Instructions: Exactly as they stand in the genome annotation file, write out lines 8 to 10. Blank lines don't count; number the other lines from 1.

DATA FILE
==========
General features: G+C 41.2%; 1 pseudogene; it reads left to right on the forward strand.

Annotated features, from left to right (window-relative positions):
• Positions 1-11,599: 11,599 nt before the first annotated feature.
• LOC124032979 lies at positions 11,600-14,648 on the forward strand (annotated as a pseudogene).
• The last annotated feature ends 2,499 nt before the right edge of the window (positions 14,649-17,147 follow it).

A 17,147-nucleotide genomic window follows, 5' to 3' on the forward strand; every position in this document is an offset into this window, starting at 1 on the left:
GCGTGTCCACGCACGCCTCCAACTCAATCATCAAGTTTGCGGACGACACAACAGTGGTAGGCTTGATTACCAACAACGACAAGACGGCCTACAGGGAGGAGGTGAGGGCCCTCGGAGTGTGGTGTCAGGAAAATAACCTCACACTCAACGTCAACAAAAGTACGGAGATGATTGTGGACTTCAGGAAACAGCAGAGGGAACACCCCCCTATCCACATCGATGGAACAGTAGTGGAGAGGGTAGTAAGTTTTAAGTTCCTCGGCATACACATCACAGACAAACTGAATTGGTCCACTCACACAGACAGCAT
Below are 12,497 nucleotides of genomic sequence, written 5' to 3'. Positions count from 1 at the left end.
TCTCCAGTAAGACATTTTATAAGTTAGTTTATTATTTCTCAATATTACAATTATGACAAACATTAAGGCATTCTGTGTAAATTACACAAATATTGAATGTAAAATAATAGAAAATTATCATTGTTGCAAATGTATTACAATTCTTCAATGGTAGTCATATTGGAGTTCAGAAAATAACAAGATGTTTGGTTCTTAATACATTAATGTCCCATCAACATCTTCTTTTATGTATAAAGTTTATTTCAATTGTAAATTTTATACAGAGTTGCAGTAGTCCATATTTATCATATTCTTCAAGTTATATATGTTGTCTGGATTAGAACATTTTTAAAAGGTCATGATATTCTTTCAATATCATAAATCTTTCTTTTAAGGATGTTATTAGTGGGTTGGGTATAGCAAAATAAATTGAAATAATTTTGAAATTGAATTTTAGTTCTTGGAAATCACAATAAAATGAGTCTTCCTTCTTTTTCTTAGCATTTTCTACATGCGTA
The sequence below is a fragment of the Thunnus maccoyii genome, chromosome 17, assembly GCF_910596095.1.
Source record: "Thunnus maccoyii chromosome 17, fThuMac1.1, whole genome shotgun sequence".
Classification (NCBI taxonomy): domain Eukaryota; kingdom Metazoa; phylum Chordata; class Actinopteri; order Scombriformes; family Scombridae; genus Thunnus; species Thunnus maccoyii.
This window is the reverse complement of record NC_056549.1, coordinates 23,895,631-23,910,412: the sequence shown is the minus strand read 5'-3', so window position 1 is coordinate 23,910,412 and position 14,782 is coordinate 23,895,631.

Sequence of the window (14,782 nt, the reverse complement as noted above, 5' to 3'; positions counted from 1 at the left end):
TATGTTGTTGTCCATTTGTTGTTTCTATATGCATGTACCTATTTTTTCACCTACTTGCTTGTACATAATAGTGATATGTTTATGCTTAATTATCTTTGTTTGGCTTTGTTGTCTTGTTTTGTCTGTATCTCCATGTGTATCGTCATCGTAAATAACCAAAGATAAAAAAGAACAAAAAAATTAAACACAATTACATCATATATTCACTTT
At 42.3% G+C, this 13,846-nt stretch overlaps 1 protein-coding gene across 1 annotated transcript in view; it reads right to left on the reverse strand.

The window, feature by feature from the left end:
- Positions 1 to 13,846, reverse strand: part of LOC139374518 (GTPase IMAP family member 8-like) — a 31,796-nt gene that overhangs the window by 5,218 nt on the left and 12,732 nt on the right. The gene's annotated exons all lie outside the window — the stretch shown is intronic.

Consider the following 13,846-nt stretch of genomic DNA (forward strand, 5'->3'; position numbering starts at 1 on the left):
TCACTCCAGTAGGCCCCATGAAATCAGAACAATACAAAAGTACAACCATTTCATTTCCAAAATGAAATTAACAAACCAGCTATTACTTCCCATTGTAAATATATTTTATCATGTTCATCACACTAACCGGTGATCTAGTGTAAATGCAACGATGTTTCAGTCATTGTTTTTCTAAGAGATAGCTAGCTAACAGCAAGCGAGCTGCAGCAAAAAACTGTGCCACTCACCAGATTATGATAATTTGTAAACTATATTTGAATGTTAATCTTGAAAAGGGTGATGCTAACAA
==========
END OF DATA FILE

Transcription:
Below are 12,497 nucleotides of genomic sequence, written 5' to 3'. Positions count from 1 at the left end.
TCTCCAGTAAGACATTTTATAAGTTAGTTTATTATTTCTCAATATTACAATTATGACAAACATTAAGGCATTCTGTGTAAATTACACAAATATTGAATGTAAAATAATAGAAAATTATCATTGTTGCAAATGTATTACAATTCTTCAATGGTAGTCATATTGGAGTTCAGAAAATAACAAGATGTTTGGTTCTTAATACATTAATGTCCCATCAACATCTTCTTTTATGTATAAAGTTTATTTCAATTGTAAATTTTATACAGAGTTGCAGTAGTCCATATTTATCATATTCTTCAAGTTATATATGTTGTCTGGATTAGAACATTTTTAAAAGGTCATGATATTCTTTCAATATCATAAATCTTTCTTTTAAGGATGTTATTAGTGGGTTGGGTATAGCAAAATAAATTGAAATAATTTTGAAATTGAATTTTAGTTCTTGGAAATCACAATAAAATGAGTCTTCCTTCTTTTTCTTAGCATTTTCTACATGCGTA
The sequence below is a fragment of the Thunnus maccoyii genome, chromosome 17, assembly GCF_910596095.1.